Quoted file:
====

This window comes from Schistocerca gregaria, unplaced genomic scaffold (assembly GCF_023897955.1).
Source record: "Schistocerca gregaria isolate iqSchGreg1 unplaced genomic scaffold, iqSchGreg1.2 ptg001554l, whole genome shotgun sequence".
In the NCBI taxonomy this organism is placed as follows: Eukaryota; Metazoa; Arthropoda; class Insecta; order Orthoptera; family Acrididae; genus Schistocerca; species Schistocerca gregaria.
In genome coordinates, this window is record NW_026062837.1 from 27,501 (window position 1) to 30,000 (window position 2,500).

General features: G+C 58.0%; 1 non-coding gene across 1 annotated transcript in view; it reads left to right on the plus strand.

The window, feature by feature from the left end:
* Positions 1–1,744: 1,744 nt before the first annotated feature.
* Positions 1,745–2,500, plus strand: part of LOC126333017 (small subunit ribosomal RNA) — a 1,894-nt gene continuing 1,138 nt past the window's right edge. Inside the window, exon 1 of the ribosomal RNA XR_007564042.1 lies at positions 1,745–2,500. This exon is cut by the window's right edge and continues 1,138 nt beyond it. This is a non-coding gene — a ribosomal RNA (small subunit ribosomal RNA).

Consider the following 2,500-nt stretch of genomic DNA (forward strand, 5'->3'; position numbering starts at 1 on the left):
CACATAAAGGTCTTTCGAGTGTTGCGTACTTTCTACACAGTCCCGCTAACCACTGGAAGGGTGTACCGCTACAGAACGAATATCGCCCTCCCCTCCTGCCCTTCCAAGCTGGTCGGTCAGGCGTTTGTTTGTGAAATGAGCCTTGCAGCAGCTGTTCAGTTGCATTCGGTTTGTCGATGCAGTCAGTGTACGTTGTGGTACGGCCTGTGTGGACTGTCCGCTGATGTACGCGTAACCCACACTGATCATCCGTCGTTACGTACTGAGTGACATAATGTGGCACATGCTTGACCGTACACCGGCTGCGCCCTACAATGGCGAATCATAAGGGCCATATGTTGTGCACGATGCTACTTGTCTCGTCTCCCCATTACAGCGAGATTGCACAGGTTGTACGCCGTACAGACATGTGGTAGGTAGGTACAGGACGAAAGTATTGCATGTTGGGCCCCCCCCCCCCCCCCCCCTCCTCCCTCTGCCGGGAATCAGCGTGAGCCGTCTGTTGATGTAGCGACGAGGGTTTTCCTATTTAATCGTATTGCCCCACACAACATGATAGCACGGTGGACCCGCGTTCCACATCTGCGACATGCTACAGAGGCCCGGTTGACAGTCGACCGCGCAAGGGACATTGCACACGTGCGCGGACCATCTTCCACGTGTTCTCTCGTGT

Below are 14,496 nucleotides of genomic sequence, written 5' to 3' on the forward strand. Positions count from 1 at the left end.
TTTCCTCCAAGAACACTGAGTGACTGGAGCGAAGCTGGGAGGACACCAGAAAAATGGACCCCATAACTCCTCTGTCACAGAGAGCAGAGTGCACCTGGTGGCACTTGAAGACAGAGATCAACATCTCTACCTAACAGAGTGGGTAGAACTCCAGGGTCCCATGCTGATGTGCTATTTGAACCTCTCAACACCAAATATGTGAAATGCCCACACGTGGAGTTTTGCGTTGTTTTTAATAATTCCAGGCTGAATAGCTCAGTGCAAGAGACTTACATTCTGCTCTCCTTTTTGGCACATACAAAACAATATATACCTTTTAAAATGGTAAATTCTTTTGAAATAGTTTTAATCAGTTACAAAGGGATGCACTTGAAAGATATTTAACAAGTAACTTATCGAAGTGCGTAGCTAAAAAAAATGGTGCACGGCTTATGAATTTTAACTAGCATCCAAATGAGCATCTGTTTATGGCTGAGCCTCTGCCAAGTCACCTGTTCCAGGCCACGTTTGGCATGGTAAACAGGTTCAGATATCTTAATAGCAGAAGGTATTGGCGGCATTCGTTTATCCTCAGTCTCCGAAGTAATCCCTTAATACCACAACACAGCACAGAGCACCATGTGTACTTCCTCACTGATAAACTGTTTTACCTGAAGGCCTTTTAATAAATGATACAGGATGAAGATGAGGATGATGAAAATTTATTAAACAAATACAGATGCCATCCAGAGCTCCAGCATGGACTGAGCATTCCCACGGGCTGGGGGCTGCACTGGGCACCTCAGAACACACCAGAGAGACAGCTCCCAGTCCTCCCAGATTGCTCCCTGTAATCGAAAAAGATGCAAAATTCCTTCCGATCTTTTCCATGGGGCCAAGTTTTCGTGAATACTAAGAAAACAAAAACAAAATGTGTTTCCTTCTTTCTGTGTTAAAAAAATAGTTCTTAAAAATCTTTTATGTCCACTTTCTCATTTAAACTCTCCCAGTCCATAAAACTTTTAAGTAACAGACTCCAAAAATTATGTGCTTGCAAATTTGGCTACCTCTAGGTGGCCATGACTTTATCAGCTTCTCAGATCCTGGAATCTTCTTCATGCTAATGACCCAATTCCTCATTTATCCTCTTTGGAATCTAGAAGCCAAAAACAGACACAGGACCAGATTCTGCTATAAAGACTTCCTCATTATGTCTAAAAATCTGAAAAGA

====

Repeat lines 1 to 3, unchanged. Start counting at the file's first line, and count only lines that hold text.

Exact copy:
This window comes from Schistocerca gregaria, unplaced genomic scaffold (assembly GCF_023897955.1).
Source record: "Schistocerca gregaria isolate iqSchGreg1 unplaced genomic scaffold, iqSchGreg1.2 ptg001554l, whole genome shotgun sequence".
In the NCBI taxonomy this organism is placed as follows: Eukaryota; Metazoa; Arthropoda; class Insecta; order Orthoptera; family Acrididae; genus Schistocerca; species Schistocerca gregaria.